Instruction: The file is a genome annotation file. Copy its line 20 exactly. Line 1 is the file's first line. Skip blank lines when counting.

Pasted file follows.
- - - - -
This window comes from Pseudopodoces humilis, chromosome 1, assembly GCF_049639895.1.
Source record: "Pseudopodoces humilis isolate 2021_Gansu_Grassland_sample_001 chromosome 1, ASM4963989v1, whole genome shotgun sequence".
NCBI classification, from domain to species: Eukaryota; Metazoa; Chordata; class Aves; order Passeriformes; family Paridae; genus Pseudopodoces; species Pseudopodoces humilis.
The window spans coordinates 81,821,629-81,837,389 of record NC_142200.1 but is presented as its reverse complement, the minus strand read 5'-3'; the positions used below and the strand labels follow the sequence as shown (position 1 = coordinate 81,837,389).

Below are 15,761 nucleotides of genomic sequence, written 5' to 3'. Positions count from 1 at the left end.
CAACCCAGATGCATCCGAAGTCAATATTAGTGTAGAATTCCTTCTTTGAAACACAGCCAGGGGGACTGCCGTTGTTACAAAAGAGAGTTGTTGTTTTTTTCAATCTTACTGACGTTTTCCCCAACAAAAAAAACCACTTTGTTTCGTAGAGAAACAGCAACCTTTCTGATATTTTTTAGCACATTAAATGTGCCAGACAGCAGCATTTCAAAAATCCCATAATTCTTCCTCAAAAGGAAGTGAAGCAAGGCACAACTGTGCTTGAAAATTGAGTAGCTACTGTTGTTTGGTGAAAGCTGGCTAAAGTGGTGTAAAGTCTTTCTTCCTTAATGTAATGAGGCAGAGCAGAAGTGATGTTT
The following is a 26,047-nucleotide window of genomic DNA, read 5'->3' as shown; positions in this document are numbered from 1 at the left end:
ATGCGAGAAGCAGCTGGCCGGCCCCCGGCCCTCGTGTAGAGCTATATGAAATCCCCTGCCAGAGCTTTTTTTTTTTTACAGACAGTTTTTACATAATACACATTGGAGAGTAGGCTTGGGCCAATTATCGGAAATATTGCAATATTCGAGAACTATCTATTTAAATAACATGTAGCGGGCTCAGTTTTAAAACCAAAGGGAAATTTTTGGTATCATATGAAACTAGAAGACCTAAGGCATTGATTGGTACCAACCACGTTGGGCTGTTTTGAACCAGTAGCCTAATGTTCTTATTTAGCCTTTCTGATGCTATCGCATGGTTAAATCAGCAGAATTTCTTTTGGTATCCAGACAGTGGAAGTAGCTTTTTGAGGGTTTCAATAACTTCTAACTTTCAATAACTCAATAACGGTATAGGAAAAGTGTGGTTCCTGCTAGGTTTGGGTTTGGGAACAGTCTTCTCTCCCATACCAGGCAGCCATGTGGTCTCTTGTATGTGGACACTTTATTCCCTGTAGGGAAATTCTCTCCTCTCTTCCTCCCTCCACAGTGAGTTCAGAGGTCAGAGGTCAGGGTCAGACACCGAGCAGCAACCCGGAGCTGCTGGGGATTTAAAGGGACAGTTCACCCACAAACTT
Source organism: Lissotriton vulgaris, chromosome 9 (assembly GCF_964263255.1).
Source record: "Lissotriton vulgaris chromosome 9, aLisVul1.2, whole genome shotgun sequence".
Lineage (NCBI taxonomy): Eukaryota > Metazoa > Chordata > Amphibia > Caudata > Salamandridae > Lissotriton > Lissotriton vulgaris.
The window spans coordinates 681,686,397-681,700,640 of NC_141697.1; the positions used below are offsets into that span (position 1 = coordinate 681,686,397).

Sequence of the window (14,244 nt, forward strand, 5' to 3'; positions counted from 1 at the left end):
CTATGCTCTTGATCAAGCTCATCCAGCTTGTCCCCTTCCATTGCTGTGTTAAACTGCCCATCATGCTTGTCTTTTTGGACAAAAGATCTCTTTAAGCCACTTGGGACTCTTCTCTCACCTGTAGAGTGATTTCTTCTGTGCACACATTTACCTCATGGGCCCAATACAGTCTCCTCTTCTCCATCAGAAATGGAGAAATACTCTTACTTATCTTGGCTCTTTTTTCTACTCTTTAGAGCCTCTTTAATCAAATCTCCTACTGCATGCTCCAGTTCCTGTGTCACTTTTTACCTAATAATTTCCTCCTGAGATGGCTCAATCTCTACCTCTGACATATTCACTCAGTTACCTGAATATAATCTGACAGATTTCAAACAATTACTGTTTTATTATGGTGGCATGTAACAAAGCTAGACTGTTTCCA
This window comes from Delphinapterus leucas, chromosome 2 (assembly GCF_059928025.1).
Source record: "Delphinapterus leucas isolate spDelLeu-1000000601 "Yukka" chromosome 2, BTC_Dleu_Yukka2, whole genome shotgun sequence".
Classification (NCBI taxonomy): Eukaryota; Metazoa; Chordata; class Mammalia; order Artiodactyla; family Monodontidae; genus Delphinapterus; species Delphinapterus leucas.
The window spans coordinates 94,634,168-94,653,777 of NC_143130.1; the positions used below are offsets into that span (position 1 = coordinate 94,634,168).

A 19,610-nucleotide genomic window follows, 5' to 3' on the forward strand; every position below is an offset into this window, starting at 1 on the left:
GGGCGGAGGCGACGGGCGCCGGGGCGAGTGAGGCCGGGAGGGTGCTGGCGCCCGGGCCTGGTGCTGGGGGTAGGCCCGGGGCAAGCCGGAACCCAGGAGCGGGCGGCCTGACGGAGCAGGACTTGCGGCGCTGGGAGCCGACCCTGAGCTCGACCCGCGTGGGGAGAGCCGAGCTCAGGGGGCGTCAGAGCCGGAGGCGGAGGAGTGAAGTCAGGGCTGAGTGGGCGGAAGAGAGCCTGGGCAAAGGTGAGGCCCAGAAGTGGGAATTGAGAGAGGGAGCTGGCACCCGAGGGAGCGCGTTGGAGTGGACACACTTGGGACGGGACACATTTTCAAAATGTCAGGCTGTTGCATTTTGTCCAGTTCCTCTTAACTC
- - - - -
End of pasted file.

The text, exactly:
GGGCGGAGGCGACGGGCGCCGGGGCGAGTGAGGCCGGGAGGGTGCTGGCGCCCGGGCCTGGTGCTGGGGGTAGGCCCGGGGCAAGCCGGAACCCAGGAGCGGGCGGCCTGACGGAGCAGGACTTGCGGCGCTGGGAGCCGACCCTGAGCTCGACCCGCGTGGGGAGAGCCGAGCTCAGGGGGCGTCAGAGCCGGAGGCGGAGGAGTGAAGTCAGGGCTGAGTGGGCGGAAGAGAGCCTGGGCAAAGGTGAGGCCCAGAAGTGGGAATTGAGAGAGGGAGCTGGCACCCGAGGGAGCGCGTTGGAGTGGACACACTTGGGACGGGACACATTTTCAAAATGTCAGGCTGTTGCATTTTGTCCAGTTCCTCTTAACTC